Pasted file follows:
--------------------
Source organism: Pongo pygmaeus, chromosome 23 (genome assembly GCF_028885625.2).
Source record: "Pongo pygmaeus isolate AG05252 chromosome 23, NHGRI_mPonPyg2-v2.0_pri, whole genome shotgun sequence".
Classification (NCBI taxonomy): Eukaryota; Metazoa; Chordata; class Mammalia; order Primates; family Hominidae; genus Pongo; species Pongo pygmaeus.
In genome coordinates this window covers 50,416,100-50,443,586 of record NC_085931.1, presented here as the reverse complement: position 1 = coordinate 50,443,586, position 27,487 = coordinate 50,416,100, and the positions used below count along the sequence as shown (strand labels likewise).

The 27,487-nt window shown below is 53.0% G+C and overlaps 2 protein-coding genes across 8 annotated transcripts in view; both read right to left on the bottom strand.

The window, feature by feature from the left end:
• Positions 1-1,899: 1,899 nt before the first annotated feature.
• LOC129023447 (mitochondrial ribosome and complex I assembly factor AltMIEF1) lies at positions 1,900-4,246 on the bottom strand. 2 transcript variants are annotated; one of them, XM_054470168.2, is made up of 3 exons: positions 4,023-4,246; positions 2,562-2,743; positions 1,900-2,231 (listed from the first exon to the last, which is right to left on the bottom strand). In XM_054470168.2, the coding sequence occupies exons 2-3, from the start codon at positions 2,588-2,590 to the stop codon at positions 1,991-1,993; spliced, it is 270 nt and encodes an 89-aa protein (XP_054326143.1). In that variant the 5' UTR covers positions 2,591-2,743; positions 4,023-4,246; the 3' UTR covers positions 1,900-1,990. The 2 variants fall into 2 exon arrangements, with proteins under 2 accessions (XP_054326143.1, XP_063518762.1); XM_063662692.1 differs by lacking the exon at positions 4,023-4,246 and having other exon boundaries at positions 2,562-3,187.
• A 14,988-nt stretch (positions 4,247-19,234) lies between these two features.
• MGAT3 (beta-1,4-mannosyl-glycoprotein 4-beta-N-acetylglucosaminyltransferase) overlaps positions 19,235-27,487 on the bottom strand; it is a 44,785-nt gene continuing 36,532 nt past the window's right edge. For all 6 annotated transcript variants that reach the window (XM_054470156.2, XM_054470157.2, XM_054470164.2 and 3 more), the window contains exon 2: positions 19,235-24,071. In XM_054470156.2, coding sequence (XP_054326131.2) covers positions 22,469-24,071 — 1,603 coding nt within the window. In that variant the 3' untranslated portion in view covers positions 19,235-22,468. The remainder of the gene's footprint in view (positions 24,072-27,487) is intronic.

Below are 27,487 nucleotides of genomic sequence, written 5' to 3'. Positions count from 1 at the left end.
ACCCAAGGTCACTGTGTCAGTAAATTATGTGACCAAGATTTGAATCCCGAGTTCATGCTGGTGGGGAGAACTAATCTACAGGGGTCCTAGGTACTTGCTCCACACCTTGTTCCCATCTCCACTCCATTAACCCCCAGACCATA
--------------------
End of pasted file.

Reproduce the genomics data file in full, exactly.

Source organism: Pongo pygmaeus, chromosome 23 (genome assembly GCF_028885625.2).
Source record: "Pongo pygmaeus isolate AG05252 chromosome 23, NHGRI_mPonPyg2-v2.0_pri, whole genome shotgun sequence".
Classification (NCBI taxonomy): Eukaryota; Metazoa; Chordata; class Mammalia; order Primates; family Hominidae; genus Pongo; species Pongo pygmaeus.
In genome coordinates this window covers 50,416,100-50,443,586 of record NC_085931.1, presented here as the reverse complement: position 1 = coordinate 50,443,586, position 27,487 = coordinate 50,416,100, and the positions used below count along the sequence as shown (strand labels likewise).

The 27,487-nt window shown below is 53.0% G+C and overlaps 2 protein-coding genes across 8 annotated transcripts in view; both read right to left on the bottom strand.

The window, feature by feature from the left end:
• Positions 1-1,899: 1,899 nt before the first annotated feature.
• LOC129023447 (mitochondrial ribosome and complex I assembly factor AltMIEF1) lies at positions 1,900-4,246 on the bottom strand. 2 transcript variants are annotated; one of them, XM_054470168.2, is made up of 3 exons: positions 4,023-4,246; positions 2,562-2,743; positions 1,900-2,231 (listed from the first exon to the last, which is right to left on the bottom strand). In XM_054470168.2, the coding sequence occupies exons 2-3, from the start codon at positions 2,588-2,590 to the stop codon at positions 1,991-1,993; spliced, it is 270 nt and encodes an 89-aa protein (XP_054326143.1). In that variant the 5' UTR covers positions 2,591-2,743; positions 4,023-4,246; the 3' UTR covers positions 1,900-1,990. The 2 variants fall into 2 exon arrangements, with proteins under 2 accessions (XP_054326143.1, XP_063518762.1); XM_063662692.1 differs by lacking the exon at positions 4,023-4,246 and having other exon boundaries at positions 2,562-3,187.
• A 14,988-nt stretch (positions 4,247-19,234) lies between these two features.
• MGAT3 (beta-1,4-mannosyl-glycoprotein 4-beta-N-acetylglucosaminyltransferase) overlaps positions 19,235-27,487 on the bottom strand; it is a 44,785-nt gene continuing 36,532 nt past the window's right edge. For all 6 annotated transcript variants that reach the window (XM_054470156.2, XM_054470157.2, XM_054470164.2 and 3 more), the window contains exon 2: positions 19,235-24,071. In XM_054470156.2, coding sequence (XP_054326131.2) covers positions 22,469-24,071 — 1,603 coding nt within the window. In that variant the 3' untranslated portion in view covers positions 19,235-22,468. The remainder of the gene's footprint in view (positions 24,072-27,487) is intronic.

Below are 27,487 nucleotides of genomic sequence, written 5' to 3'. Positions count from 1 at the left end.
ACCCAAGGTCACTGTGTCAGTAAATTATGTGACCAAGATTTGAATCCCGAGTTCATGCTGGTGGGGAGAACTAATCTACAGGGGTCCTAGGTACTTGCTCCACACCTTGTTCCCATCTCCACTCCATTAACCCCCAGACCATA